any password I want
Sunday, December 1 2019
A big snowstorm was predicted for tonight, so one of the things I did (after some snow had already fallen) was salvage firewood from a couple smallish dead trees near the Stick Trail. One was a newly-fallen red oak about fifty feet south of the middle of the stone wall, and the other was a standing chestnut oak about 100 feet further south. Unfortunately, the red oak still contained a fair amount of water, which was obvious from the heaviness of the pieces.
Other chores I did today included adding another support for the plastic conduit running to the Gunther Room split. It took the form of an L-shaped assemblage made of treated lumber that I attached directly to the concrete block foundation wall that is the Gunther Room's northern wall. I also reinstalled a big fluorescent tube ceiling lamp assembly (the kind that takes old-school fluorescent tubes like you remember from high school) in the ceiling of the shop. I'd had to remove this to gain access to the ceiling beneath the wall where I snaked the power cable for the laboratory split. Unfortunately, I dropped the lamp assembly at some point in the installation, and, though I was able to fix the dented sheet metal, I think the jolt killed the old ballast unit, which was probably on its last legs anyway. This was apparent when I reinstalled the tubes, because they produced only a murky, shimmering light.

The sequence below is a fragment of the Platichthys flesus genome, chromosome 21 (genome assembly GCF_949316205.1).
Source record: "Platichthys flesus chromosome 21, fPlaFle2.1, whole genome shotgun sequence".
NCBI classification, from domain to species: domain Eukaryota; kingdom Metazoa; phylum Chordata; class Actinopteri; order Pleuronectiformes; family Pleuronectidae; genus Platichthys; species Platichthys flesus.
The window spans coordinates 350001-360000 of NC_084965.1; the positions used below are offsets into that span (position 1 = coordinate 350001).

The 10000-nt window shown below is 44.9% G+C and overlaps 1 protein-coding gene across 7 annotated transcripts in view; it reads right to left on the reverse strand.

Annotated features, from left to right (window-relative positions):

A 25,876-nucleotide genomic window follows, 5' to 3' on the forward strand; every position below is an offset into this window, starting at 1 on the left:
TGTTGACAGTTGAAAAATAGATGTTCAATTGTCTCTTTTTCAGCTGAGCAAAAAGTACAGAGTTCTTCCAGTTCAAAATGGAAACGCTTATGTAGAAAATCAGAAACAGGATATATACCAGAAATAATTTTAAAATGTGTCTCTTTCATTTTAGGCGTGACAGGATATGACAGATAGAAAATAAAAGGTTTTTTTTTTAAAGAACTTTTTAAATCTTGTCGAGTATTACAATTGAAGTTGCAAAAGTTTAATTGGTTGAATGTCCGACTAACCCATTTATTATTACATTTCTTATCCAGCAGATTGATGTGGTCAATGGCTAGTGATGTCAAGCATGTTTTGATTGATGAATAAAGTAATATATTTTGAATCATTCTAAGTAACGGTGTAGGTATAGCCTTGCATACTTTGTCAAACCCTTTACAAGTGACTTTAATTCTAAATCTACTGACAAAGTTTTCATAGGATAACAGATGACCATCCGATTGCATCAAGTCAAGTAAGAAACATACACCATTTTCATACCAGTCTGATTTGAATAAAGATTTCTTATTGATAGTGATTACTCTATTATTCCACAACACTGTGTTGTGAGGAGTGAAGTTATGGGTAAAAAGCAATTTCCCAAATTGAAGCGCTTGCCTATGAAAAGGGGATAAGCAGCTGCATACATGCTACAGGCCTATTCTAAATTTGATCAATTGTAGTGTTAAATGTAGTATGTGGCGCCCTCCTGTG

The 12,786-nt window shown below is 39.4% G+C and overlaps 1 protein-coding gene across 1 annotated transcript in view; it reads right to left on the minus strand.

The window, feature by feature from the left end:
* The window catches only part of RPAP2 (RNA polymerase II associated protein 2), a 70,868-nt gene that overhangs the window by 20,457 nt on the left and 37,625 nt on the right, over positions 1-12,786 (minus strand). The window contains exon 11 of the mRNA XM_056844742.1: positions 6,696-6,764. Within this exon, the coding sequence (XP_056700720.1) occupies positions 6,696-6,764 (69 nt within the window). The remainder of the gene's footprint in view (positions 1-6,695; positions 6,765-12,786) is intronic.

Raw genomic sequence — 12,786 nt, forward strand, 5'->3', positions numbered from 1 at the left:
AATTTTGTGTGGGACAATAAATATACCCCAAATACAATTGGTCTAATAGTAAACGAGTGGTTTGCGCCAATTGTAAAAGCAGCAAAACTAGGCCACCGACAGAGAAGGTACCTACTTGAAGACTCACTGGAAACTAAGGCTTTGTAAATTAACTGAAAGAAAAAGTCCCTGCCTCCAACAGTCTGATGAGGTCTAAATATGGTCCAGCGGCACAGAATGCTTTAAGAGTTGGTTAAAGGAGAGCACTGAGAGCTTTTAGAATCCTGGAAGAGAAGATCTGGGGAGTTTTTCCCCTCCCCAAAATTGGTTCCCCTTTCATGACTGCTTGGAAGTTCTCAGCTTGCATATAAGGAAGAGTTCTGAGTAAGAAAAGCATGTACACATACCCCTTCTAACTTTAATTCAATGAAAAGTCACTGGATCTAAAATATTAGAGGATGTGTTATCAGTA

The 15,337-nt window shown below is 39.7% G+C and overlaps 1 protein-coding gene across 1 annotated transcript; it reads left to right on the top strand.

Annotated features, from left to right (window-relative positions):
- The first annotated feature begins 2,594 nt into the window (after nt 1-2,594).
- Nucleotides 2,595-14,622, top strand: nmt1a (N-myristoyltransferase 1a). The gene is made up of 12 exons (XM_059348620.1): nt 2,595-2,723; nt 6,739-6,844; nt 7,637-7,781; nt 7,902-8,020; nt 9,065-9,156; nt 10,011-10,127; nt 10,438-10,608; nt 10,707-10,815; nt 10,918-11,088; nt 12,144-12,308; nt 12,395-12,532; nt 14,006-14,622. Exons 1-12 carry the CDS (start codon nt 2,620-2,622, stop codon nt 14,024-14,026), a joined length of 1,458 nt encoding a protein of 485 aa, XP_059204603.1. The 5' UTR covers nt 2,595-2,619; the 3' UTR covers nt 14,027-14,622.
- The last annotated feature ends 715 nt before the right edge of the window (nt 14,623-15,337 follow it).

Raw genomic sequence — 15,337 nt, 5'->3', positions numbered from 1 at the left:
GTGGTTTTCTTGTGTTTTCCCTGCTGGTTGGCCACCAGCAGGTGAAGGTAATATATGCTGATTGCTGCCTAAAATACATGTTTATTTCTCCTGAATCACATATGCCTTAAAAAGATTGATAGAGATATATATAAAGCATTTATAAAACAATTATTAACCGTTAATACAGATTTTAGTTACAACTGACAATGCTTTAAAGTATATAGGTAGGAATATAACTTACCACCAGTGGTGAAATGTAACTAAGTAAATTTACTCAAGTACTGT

Snow fell throughout the afternoon, causing Gretchen to close the bookstore and come home well before dark. The snow initially didn't accumulate much, but by dark it was coming down at a brisk rate.
My new LibreElec-based media computer seems reasonably good, though there are still glitches to work out. One is that it tends to crash whenever the onscreen keyboard is used to type more than five or six characters. This is real problem when trying to create a new SSH password, since LibreElec enforces unspecified rules about password complexity, and five or six characters are evidently too few. Passwords must apparently also contain both numbers and alphabetic characters, a restriction that is known to be absurd (and to contribute to insecure practices such as writing passwords on Post-It notes). I wanted to change the password policy, but I could see no way to do so. My question on unix.stackexchange.com remains unanswered. In this case, the device would be behind a firewall and not exposed to the open internet, so I wanted to be able to use my usual four-character easy-to-remember password, which is only ever used for devices not directly reachable via the internet. It's my device, and I should be able to give it any password I want, just like I should be able to keep my keys in my car if I so choose.
Snow on the stone wall, seen from the north.
Click to enlarge.
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